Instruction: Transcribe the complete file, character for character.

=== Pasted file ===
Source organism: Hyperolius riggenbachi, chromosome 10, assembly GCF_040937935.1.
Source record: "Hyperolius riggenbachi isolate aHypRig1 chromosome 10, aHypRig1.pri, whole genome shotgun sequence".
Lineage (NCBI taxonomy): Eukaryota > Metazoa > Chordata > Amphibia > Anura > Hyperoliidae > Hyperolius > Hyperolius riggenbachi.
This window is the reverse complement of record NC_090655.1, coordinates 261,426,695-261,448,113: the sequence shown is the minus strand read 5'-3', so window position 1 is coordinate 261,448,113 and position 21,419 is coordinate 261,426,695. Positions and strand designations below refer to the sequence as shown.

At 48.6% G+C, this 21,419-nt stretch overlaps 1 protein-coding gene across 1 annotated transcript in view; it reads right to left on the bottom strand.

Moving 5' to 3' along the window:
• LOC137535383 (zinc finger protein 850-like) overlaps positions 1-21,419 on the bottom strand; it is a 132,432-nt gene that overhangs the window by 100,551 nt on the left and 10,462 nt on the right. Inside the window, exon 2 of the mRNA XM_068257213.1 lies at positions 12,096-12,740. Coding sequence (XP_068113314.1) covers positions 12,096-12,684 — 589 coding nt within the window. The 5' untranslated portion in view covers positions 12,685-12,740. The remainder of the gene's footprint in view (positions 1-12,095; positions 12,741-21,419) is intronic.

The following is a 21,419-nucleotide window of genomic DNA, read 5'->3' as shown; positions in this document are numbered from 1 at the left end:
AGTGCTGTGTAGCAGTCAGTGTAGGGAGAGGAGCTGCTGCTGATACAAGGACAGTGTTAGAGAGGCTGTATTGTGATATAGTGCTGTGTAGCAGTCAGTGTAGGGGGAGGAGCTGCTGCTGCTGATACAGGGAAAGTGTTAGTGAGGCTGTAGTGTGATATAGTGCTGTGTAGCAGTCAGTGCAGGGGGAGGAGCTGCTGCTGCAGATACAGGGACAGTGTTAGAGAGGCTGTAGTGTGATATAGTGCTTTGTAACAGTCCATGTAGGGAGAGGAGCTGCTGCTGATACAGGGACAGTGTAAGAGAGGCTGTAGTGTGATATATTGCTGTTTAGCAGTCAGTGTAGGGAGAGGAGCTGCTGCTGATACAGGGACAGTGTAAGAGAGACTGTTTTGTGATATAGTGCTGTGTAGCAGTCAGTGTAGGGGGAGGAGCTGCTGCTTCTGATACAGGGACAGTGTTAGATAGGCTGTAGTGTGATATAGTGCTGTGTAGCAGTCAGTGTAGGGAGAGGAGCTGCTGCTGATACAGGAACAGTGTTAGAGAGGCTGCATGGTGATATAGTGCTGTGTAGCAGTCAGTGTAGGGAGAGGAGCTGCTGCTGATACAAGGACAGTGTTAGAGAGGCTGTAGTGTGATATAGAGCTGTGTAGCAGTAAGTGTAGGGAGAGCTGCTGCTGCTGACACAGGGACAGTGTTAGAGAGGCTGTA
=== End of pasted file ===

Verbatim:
Source organism: Hyperolius riggenbachi, chromosome 10, assembly GCF_040937935.1.
Source record: "Hyperolius riggenbachi isolate aHypRig1 chromosome 10, aHypRig1.pri, whole genome shotgun sequence".
Lineage (NCBI taxonomy): Eukaryota > Metazoa > Chordata > Amphibia > Anura > Hyperoliidae > Hyperolius > Hyperolius riggenbachi.
This window is the reverse complement of record NC_090655.1, coordinates 261,426,695-261,448,113: the sequence shown is the minus strand read 5'-3', so window position 1 is coordinate 261,448,113 and position 21,419 is coordinate 261,426,695. Positions and strand designations below refer to the sequence as shown.

At 48.6% G+C, this 21,419-nt stretch overlaps 1 protein-coding gene across 1 annotated transcript in view; it reads right to left on the bottom strand.

Moving 5' to 3' along the window:
• LOC137535383 (zinc finger protein 850-like) overlaps positions 1-21,419 on the bottom strand; it is a 132,432-nt gene that overhangs the window by 100,551 nt on the left and 10,462 nt on the right. Inside the window, exon 2 of the mRNA XM_068257213.1 lies at positions 12,096-12,740. Coding sequence (XP_068113314.1) covers positions 12,096-12,684 — 589 coding nt within the window. The 5' untranslated portion in view covers positions 12,685-12,740. The remainder of the gene's footprint in view (positions 1-12,095; positions 12,741-21,419) is intronic.

The following is a 21,419-nucleotide window of genomic DNA, read 5'->3' as shown; positions in this document are numbered from 1 at the left end:
AGTGCTGTGTAGCAGTCAGTGTAGGGAGAGGAGCTGCTGCTGATACAAGGACAGTGTTAGAGAGGCTGTATTGTGATATAGTGCTGTGTAGCAGTCAGTGTAGGGGGAGGAGCTGCTGCTGCTGATACAGGGAAAGTGTTAGTGAGGCTGTAGTGTGATATAGTGCTGTGTAGCAGTCAGTGCAGGGGGAGGAGCTGCTGCTGCAGATACAGGGACAGTGTTAGAGAGGCTGTAGTGTGATATAGTGCTTTGTAACAGTCCATGTAGGGAGAGGAGCTGCTGCTGATACAGGGACAGTGTAAGAGAGGCTGTAGTGTGATATATTGCTGTTTAGCAGTCAGTGTAGGGAGAGGAGCTGCTGCTGATACAGGGACAGTGTAAGAGAGACTGTTTTGTGATATAGTGCTGTGTAGCAGTCAGTGTAGGGGGAGGAGCTGCTGCTTCTGATACAGGGACAGTGTTAGATAGGCTGTAGTGTGATATAGTGCTGTGTAGCAGTCAGTGTAGGGAGAGGAGCTGCTGCTGATACAGGAACAGTGTTAGAGAGGCTGCATGGTGATATAGTGCTGTGTAGCAGTCAGTGTAGGGAGAGGAGCTGCTGCTGATACAAGGACAGTGTTAGAGAGGCTGTAGTGTGATATAGAGCTGTGTAGCAGTAAGTGTAGGGAGAGCTGCTGCTGCTGACACAGGGACAGTGTTAGAGAGGCTGTA